The awk Utility

An introduction to the Linux data manipulation tool called awk.

Partly tool and partly programming language, awk has had a reputation of being overly complex and difficult to use. This column demonstrates its usefulness without getting hung up on the complexity.

Scripting languages such as the UNIX shell and specialty tools like awk and sed have been a standard part of the UNIX landscape since it became commercially available. In 1982, “real programmers” used C for everything. Tools such as sed and awk were viewed as slow, large programs that “hogged” the CPU. Even applications that performed structured data processing and report-generation tasks were implemented in fast, compiled languages like C.

Part of my motivation for writing this article comes from observing that, even today, most system administrators and developers are either uninformed about or intimidated by utilities like awk and sed. As a result, tasks that should be automated continue to be performed manually (or not at all), or duller tools are used instead.

Admittedly, both awk and sed are rather peculiar tools/languages. Both recognize traditional UNIX “regular expressions”—powerful, but not trivial to learn. Both tools seem to offer too many features—quite often providing several ways of performing the same task. Therefore, mastering all the features of awk and sed and confidently applying them can take awhile—or so it may seem. First impressions notwithstanding, you can quickly and effectively apply these tools once you understand their general usefulness and become familiar with a subset of their most useful features. My intent is to provide you with enough information and example code for getting jump-started with awk. You can read about sed in April's “Take Command: Good Ol' sed” by Hans de Vreught.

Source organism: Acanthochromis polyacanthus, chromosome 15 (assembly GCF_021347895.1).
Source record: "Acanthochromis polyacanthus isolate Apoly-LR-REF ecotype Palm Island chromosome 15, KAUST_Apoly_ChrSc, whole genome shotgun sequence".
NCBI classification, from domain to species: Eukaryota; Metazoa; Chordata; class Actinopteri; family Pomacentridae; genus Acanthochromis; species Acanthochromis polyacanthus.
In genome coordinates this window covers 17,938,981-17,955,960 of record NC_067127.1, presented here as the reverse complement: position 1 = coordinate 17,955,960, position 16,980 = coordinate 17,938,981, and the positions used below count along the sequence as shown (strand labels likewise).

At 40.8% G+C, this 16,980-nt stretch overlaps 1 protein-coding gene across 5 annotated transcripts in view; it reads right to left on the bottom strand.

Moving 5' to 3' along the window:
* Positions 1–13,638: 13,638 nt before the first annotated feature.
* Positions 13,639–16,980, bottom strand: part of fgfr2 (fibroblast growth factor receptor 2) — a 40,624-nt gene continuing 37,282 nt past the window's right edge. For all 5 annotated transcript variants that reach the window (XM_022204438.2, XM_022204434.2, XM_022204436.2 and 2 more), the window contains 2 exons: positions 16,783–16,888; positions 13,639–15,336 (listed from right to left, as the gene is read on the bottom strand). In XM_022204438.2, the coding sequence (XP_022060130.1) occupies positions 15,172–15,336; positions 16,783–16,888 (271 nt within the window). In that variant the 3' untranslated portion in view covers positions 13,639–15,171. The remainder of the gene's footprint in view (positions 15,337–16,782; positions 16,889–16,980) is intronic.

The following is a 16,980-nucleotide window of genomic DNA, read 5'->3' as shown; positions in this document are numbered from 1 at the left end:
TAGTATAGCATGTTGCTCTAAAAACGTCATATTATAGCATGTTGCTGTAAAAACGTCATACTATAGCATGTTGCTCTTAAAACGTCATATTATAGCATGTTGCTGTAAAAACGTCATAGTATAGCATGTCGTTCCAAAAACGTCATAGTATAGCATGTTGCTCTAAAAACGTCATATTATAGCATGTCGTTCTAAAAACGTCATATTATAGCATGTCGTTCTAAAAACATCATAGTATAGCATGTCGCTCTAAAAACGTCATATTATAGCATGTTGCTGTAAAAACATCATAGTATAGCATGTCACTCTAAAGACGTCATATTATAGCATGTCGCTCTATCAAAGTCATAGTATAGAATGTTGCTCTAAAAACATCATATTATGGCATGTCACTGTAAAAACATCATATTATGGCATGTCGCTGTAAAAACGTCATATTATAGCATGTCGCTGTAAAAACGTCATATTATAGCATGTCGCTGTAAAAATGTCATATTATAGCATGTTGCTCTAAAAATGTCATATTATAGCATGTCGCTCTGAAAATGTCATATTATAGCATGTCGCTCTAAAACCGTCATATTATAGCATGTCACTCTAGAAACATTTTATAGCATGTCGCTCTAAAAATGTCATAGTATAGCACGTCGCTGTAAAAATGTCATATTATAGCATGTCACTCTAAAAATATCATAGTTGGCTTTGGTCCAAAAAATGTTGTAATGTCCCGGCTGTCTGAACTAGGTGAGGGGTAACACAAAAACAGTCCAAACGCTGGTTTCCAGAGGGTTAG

sed and awk are two of the most productive tools I have ever used. I rely on them quite heavily to implement a wide range of tasks, the implementation of which would take considerably longer using other tools/languages.

I will assume you have heard of or worked with some of the more significant sub-systems of Linux and that you have an understanding of how to use the basic features of the shell command line, such as file I/O and piping. Familiarity with a standard editor such as vi and a working knowledge of regular expressions would also be useful. Many Linux commands, including grep, awk and sed, accept regular expressions as part of their invocation, so you should at least learn the basics.

A Word about Regular Expressions

My coverage of the awk tool is limited to an introductory foundation. Many advanced features are offered by awk (gawk and nawk) but will not be covered here.

General Overview

The meaning behind the name of this tool is not terribly interesting, but I'll include an explanation to solve the mystery of its rather uncommon name. awk was named after its original developers: Aho, Weinberger and Kernighan. awk scripts are readily portable across all flavors of UNIX/Linux.

awk is typically engaged to reprocess structured textual data. It can easily be used as part of a command-line filter sequence, since by default, it expects its input from the standard input stream (stdin) and writes its output to the standard output stream (stdout). In some of the most effective applications, awk is used in concert with sed—complementing each other's strengths.